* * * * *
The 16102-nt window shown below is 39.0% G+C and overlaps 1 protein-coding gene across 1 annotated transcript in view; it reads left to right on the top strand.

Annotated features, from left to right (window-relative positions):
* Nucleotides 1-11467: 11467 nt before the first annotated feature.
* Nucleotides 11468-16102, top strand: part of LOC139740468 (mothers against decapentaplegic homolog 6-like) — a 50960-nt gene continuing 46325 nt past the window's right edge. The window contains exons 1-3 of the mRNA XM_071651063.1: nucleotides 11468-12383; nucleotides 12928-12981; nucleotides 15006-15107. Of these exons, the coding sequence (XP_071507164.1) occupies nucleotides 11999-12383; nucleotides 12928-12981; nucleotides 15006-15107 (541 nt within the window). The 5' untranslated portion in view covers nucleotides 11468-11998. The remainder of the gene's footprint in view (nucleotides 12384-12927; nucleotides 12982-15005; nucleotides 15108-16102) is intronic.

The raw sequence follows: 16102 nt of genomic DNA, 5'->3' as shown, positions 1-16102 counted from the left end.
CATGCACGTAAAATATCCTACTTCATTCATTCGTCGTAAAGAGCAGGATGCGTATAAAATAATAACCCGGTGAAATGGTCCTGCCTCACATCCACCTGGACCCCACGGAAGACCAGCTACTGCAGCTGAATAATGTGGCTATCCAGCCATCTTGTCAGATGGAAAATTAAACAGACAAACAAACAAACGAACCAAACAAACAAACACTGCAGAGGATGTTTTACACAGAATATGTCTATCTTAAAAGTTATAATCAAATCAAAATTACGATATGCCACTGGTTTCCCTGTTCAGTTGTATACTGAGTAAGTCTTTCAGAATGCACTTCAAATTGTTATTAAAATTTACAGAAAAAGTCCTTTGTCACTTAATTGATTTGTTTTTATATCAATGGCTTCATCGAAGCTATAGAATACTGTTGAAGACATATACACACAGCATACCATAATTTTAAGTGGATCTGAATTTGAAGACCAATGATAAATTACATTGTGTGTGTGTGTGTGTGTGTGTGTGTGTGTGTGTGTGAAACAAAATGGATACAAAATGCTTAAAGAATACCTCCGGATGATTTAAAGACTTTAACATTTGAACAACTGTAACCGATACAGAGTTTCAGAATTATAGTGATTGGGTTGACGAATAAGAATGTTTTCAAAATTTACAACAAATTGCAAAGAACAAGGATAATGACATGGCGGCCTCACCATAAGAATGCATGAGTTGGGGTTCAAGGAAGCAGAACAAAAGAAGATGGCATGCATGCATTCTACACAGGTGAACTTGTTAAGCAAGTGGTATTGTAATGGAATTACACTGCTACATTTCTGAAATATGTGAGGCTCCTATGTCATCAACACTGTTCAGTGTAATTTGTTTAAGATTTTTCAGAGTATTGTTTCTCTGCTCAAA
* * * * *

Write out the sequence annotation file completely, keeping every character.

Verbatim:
The 16102-nt window shown below is 39.0% G+C and overlaps 1 protein-coding gene across 1 annotated transcript in view; it reads left to right on the top strand.

Annotated features, from left to right (window-relative positions):
* Nucleotides 1-11467: 11467 nt before the first annotated feature.
* Nucleotides 11468-16102, top strand: part of LOC139740468 (mothers against decapentaplegic homolog 6-like) — a 50960-nt gene continuing 46325 nt past the window's right edge. The window contains exons 1-3 of the mRNA XM_071651063.1: nucleotides 11468-12383; nucleotides 12928-12981; nucleotides 15006-15107. Of these exons, the coding sequence (XP_071507164.1) occupies nucleotides 11999-12383; nucleotides 12928-12981; nucleotides 15006-15107 (541 nt within the window). The 5' untranslated portion in view covers nucleotides 11468-11998. The remainder of the gene's footprint in view (nucleotides 12384-12927; nucleotides 12982-15005; nucleotides 15108-16102) is intronic.

The raw sequence follows: 16102 nt of genomic DNA, 5'->3' as shown, positions 1-16102 counted from the left end.
CATGCACGTAAAATATCCTACTTCATTCATTCGTCGTAAAGAGCAGGATGCGTATAAAATAATAACCCGGTGAAATGGTCCTGCCTCACATCCACCTGGACCCCACGGAAGACCAGCTACTGCAGCTGAATAATGTGGCTATCCAGCCATCTTGTCAGATGGAAAATTAAACAGACAAACAAACAAACGAACCAAACAAACAAACACTGCAGAGGATGTTTTACACAGAATATGTCTATCTTAAAAGTTATAATCAAATCAAAATTACGATATGCCACTGGTTTCCCTGTTCAGTTGTATACTGAGTAAGTCTTTCAGAATGCACTTCAAATTGTTATTAAAATTTACAGAAAAAGTCCTTTGTCACTTAATTGATTTGTTTTTATATCAATGGCTTCATCGAAGCTATAGAATACTGTTGAAGACATATACACACAGCATACCATAATTTTAAGTGGATCTGAATTTGAAGACCAATGATAAATTACATTGTGTGTGTGTGTGTGTGTGTGTGTGTGTGTGTGTGTGAAACAAAATGGATACAAAATGCTTAAAGAATACCTCCGGATGATTTAAAGACTTTAACATTTGAACAACTGTAACCGATACAGAGTTTCAGAATTATAGTGATTGGGTTGACGAATAAGAATGTTTTCAAAATTTACAACAAATTGCAAAGAACAAGGATAATGACATGGCGGCCTCACCATAAGAATGCATGAGTTGGGGTTCAAGGAAGCAGAACAAAAGAAGATGGCATGCATGCATTCTACACAGGTGAACTTGTTAAGCAAGTGGTATTGTAATGGAATTACACTGCTACATTTCTGAAATATGTGAGGCTCCTATGTCATCAACACTGTTCAGTGTAATTTGTTTAAGATTTTTCAGAGTATTGTTTCTCTGCTCAAA